The Department for Agriculture, Environment and Rural Affairs (DAERA) has continued to confirm positive results for highly pathogenic avian influenza (HPAI) in wild birds.
HPAI has now also been detected in two fox cubs along with wild birds in the Portrush area. While this is the first time mammals have been confirmed as having influenza of an avian strain in Northern Ireland, it is not unexpected. There have been findings of AI in mammals over recent months across Europe, Great Britain, and the Republic of Ireland.
The most recent findings from Portrush were detected as part of DAERA's routine disease surveillance, and the laboratory has confirmed the strain of the disease as H5N1 in both the fox cubs and wild birds. DAERA is encouraging the public to keep their dogs on leads and keep pets away from carcasses, particularly in coastal areas. Posters have recently been issued in conjunction with local councils to reiterate this message.
The public is also being urged to report any findings of dead wild birds through the new online reporting form on the DAERA website. Since its launch almost two weeks ago, over 150 reports have been made by members of the public. This assists greatly with efforts to identify and mitigate against AI in Northern Ireland. The form can be found here: DAERA Dead Wild Bird Online Reporting Tool | Department of Agriculture, Environment and Rural Affairs (daera-ni.gov.uk)
The Public Health Agency (PHA) has advised that human infections with AI are rare as it is primarily a disease of birds with the risk to the health of the general public being very low.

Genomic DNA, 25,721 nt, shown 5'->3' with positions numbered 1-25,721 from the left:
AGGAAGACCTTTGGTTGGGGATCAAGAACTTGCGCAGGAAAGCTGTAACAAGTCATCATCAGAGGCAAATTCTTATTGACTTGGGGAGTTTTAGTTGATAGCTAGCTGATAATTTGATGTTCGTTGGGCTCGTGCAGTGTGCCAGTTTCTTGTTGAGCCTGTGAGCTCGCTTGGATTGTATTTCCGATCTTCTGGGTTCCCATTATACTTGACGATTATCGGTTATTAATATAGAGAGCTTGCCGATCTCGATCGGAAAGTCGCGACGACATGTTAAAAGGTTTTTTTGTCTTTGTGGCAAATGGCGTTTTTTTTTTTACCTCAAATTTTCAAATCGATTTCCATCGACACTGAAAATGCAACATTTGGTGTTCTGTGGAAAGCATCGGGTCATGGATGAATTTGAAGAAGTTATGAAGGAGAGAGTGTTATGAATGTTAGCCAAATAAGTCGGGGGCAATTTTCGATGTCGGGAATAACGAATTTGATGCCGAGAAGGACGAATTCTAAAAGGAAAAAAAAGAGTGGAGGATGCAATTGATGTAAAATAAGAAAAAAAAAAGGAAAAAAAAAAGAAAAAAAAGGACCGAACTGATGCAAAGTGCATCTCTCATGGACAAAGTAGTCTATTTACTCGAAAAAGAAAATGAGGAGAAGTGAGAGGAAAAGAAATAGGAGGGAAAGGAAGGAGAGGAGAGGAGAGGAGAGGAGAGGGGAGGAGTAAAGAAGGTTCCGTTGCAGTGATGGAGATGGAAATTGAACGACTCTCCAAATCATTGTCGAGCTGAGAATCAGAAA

The current guidelines from the PHA are as follows:
- do not pick up or touch sick, dying or dead poultry or wild birds, and keep pets away from them;
- avoid contact with surfaces contaminated with bird faeces;
- avoid untreated bird feathers (such as those found in the environment) and other bird waste; and,
- maintain good personal hygiene with regular hand washing with soap and use of alcohol-based hand rubs.
For more information, please see the PHA Website. The Food Standards Agency (FSA) has also advised that there is a very low risk to public health from the consumption of properly cooked poultry meat or eggs provided appropriate hygiene measures are followed.
Not all dead wild birds will be collected for surveillance. Where dead wild birds are not required for surveillance purposes or other carcasses are found and not collected for surveillance purposes, it is the landowner's responsibility to safely dispose of the carcasses. Please refer to the DAERA website for further information on disposal.